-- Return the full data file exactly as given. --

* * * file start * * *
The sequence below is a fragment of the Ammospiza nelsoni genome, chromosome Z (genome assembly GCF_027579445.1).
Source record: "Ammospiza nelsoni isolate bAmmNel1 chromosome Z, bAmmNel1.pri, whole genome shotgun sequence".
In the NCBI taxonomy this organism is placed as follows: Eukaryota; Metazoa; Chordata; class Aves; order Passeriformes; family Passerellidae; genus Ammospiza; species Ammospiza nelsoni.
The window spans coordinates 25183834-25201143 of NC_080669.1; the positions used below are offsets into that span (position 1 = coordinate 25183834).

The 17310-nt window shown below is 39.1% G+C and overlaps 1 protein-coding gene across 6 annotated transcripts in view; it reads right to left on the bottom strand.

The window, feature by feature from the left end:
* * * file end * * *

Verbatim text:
The sequence below is a fragment of the Ammospiza nelsoni genome, chromosome Z (genome assembly GCF_027579445.1).
Source record: "Ammospiza nelsoni isolate bAmmNel1 chromosome Z, bAmmNel1.pri, whole genome shotgun sequence".
In the NCBI taxonomy this organism is placed as follows: Eukaryota; Metazoa; Chordata; class Aves; order Passeriformes; family Passerellidae; genus Ammospiza; species Ammospiza nelsoni.
The window spans coordinates 25183834-25201143 of NC_080669.1; the positions used below are offsets into that span (position 1 = coordinate 25183834).

The 17310-nt window shown below is 39.1% G+C and overlaps 1 protein-coding gene across 6 annotated transcripts in view; it reads right to left on the bottom strand.

The window, feature by feature from the left end: